In this project, we provide arguments to separate local from regional phenomena and natural redistribution by currents from actual effect of river sediment supply deficit. This investigation is first conducted at regional scale to assess system-wide sediment budgets using in-situ (WP1) and remote observations (WP3), combined with regional numerical modeling (WP2). We then assess the local sediment budgets in two selected sites: Go Cong (Tien Giang Province) and Phu Tan (West coast of Ca Mau Province). Based on regional and local sediment budget understanding (WP4 and WP5), we test soft and hard measures of protection using physical models (SIWRR flume facility) and local numerical models (WP6). Model assessments are also examined in the face of on-site observations and monitoring of existing protection measures along the LMDCZ (particularly at U-Minh and Go Cong). All these elements are finally assembled to provide solid arguments and propose a selection of protection measures for the local study sites (WP6).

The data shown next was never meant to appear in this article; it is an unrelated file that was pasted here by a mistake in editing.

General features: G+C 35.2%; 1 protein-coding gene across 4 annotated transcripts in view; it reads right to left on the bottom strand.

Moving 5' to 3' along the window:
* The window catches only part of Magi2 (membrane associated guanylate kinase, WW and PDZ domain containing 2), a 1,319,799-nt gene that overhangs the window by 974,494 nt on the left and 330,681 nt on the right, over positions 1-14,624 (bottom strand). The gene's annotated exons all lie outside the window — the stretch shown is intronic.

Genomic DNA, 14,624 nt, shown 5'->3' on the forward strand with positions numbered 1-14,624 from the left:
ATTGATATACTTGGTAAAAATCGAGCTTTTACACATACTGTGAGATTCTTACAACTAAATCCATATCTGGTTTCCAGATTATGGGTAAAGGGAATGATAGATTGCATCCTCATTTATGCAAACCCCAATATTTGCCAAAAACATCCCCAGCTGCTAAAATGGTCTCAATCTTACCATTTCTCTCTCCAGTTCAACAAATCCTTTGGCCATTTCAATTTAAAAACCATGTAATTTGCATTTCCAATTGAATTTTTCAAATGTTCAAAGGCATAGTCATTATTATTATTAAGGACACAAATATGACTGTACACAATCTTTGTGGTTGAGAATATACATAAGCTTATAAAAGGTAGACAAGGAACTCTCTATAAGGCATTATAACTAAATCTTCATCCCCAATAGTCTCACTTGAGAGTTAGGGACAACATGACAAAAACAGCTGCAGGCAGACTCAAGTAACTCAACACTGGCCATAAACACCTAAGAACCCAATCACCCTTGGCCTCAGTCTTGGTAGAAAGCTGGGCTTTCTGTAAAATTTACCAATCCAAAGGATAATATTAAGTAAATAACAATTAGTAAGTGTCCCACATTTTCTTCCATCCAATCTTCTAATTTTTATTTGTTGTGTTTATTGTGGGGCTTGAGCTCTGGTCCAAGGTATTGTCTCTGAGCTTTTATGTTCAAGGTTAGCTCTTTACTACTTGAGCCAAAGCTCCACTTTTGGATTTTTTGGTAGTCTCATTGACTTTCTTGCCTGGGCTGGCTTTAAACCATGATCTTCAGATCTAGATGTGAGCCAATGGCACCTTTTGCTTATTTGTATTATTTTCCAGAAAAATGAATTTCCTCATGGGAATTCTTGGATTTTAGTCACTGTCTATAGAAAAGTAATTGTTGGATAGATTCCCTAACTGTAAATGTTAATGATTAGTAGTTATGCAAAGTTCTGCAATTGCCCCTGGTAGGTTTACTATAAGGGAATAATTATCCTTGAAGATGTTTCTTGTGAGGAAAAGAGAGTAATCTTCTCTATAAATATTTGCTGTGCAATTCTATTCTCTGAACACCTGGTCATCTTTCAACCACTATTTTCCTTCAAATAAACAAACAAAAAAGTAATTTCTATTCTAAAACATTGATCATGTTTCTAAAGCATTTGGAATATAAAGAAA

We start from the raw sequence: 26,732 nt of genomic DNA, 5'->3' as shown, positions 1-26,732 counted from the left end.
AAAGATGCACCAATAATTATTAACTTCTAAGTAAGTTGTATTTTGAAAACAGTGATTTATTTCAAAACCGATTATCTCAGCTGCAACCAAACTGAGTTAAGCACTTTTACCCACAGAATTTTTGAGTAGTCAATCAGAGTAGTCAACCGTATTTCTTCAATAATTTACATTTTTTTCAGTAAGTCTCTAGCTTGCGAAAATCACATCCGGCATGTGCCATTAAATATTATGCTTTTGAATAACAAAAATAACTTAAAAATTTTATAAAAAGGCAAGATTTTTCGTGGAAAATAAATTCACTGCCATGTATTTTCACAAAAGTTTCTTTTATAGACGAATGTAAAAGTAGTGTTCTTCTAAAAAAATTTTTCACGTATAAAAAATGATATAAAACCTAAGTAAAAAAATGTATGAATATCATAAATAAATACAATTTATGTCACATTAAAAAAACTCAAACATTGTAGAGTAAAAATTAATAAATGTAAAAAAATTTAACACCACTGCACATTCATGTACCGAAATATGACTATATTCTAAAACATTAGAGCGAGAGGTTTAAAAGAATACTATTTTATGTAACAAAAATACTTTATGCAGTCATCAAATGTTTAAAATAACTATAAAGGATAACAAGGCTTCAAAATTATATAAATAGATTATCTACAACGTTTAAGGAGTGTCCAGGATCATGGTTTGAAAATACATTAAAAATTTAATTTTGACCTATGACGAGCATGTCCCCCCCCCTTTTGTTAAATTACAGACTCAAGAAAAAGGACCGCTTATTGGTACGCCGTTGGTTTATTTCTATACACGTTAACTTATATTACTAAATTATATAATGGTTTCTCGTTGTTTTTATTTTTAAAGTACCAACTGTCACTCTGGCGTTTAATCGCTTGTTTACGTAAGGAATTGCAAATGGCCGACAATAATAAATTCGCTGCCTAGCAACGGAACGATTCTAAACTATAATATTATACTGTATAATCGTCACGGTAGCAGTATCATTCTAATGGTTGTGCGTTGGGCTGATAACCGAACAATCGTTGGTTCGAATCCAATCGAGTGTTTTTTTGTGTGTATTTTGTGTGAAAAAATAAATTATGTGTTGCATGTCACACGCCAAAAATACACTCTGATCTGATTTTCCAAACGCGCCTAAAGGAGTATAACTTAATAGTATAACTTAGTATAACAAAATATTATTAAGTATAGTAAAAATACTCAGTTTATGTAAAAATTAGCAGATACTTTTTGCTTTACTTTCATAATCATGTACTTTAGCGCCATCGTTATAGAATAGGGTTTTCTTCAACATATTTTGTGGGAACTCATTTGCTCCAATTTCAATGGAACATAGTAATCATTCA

1. Understanding the natural and anthropogenic dynamical mechanisms of coastal erosion and assessing their relative contribution to the erosion problem at regional LMD scale and at local scale for the two selected study sites Go- Cong and Phu-Tan, based on the review/analysis of the literature and other unpublished reports, analysis of satellite images, in-situ measurements and numerical modeling (hydro- morphodynamics); 
  2. Identifying/evaluating appropriate measures against coastal erosion for Go-Cong and Phu-Tan with a focus on hard structure, nature-based and hybrid solutions, based on the lessons drawn from previous implemented projects and from physical and numerical modeling done within this project; 
  3. Building capacity for the continuation of the initiated studies and for conducting similar future projects.